Delivery Date: "We're getting more and more problems with completion dates on new houses," said Lin Quitneyer, deputy director of consumer affairs in Fairfax County. "Most contracts allow for a three-month [grace] period beyond the completion date. But we're finding people dragging six months to a year beyond that."
The delivery date of a new house is one of the most ticklish subjects on the market, authorities say. There is usually little you can do to avoid delays. You can count on them. It is common in commercial building to write into contracts penalty clauses that require builders to pay for delays. You probably won't get any such thing from your home builder. "I don't know of any builder who's signed one for a residential house," said Quitneyer.
If you can't get the builder to agree on a penalty clause, be sure at least that the completion date is clearly stated and that it is accompanied by the term "time is of the essence." In failing to meet his delivery requirements, the builder breaks the contract and can be taken to court. Kornasiewicz suggests buyers try to work into the contract an agreement that the builder will pay for expenses incurred while waiting, such as moving, storage and rent.
Liens: Subcontracting is a common practice in the construction industry. Sometimes contractors fail to pay the subcontractors (electricians, roofers, etc.) for work performed. The subcontractors will attempt to place a lien on the property to recover their fees. If it is an older house, alterations to some portions of the property may be restricted by zoning conditions and public property lines. Be sure the title to the house is insured and that the policy covers everything you want from the house. A "hold-harmless" clause written into the contract relieves you of any responsibility for work done before closing.
Specifications: It's always interesting to walk into your house and find that the Mexican ceramic tiles you ordered for the bathroom floor have turned into linoleum, or that the 2-by-8 joists on 16-inch centers have miraculously metamorphosed into 2-by-6s on 24-inch centers. This usually is not magic but an error or oversight or simple mischief on the part of the builder. "They were out of stock," he might say. Be sure the contract says the house will be built "according to plans and specifications," whether these are from the model house you liked best or from your architect's plans. You can list the specifications in the contract.
If you ordered extras, name these in the contract. Builders' contracts often stipulate that extras can be substituted for if the second choices are "comparable in grade and quality." Who decides what's comparable? If there's a chance of substitution, know what you want and include your choices by specific brand and name in the agreement.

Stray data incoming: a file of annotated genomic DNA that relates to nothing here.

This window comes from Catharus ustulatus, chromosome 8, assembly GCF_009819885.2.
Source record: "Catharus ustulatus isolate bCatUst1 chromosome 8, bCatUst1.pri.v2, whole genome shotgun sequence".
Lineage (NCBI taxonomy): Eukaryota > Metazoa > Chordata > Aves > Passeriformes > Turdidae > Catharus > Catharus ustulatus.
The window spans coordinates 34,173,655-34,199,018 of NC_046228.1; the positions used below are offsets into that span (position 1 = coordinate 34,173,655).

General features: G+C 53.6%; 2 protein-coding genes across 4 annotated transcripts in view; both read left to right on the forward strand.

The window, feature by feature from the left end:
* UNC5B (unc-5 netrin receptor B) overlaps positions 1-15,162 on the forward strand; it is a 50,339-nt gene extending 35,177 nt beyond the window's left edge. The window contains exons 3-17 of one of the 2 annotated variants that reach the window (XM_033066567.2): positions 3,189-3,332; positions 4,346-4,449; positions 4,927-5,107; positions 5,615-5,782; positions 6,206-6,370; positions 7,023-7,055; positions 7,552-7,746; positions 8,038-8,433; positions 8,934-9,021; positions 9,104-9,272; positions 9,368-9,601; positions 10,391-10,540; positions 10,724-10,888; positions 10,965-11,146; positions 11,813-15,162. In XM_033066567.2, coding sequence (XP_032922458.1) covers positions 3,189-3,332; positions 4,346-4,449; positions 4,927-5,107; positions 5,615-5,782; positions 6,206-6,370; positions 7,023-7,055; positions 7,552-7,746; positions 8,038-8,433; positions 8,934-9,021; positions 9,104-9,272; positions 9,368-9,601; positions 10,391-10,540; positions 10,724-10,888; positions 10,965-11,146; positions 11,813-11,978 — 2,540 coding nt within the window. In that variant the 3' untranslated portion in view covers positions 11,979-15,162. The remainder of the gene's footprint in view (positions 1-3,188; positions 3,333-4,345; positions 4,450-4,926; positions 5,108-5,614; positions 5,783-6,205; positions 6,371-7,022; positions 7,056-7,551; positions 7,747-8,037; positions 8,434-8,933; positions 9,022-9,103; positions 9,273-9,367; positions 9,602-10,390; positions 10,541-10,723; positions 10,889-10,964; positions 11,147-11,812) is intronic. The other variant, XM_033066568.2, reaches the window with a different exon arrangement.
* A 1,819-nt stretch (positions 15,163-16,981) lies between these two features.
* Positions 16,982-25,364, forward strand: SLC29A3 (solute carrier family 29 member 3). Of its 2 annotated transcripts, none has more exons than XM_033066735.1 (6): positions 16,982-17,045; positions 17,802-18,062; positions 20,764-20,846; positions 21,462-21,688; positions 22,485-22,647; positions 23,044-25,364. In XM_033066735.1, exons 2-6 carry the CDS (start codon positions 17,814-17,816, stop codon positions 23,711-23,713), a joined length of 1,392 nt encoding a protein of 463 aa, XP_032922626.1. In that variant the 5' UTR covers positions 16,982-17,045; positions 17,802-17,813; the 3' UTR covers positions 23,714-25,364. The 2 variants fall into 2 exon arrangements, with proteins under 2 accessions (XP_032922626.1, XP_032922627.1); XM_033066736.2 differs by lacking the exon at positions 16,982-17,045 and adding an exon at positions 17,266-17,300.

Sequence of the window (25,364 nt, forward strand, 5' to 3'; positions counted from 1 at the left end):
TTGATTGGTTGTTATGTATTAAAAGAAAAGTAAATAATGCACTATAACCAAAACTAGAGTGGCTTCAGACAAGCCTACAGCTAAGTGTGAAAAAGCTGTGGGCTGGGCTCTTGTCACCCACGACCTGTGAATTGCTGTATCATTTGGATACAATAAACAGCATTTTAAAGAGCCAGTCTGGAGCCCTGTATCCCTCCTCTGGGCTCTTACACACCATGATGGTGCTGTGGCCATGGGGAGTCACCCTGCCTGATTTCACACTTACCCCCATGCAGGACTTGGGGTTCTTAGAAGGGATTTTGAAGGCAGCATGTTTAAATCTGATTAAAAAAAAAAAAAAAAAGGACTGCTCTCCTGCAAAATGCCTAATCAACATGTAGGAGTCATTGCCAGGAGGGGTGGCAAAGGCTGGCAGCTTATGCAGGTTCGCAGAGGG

Conveyance: If you are buying second hand, write into the contract exactly which items in the house go with it and which go with the sellers. If you don't, you may find that the English boxwoods you so admired in the back yard have been uprooted between closing and your moving in.
Utilities: Some home owners conveniently forget to pay their water bills and in many areas these charges become a lien on the property. Make sure all charges, including taxes, sewer assessments, water tap fees, etc., are paid up to the date of closing. It is common to place automatically a portion of the purchase price in escrow to cover such expenses.
Escrow: The builder does not want to see money put into escrow. Likely as not, he needs the cash to complete another project. Some builders try to prevent escrow by writing an exclusionary clause into the contract. Challenge any such clauses. After the house has been inspected and you are faced with defects, you have a right to close on the house anyway, placing a portion of the price in escrow until the builder corrects deficiencies. You may also have a court battle on your hands.
Pests: The contract should require that, before closing, the house be certified free of termites and that any pest-related damages be fixed. Make sure the repairs are made before closing.
Finances: Try to have the financial papers in hand as early as possible. In a rush closing, you may be asked to pay charges you don't understand. Agreements often require payment of "points" or additional finance charges by seller and buyer. You could be stuck paying for part of the sellers share. Or the finance company may have ordered a mortgage insurance policy different from the one you agreed on, presenting higher monthly payments. A simple clause can make the sale contingent on your securing financing.
All contracts should provide that if your contingencies are not met the deposit (usually several thousand dollars) will be returned.
McKelvie suggests home buyers -- with their lawyers -- draw up a contract with the terms they want before they go shopping. Some of the provisions may elicit unrestrained chuckling from prospective sellers, but at least you will know what you're not getting.
Above all, says McKelvie, for whom real estate is also a personal sideline: "You just shouldn't be intimidated by these guys." CAPTION: Illustration, no caption, Copyright (c) Diversified, Aug. 1978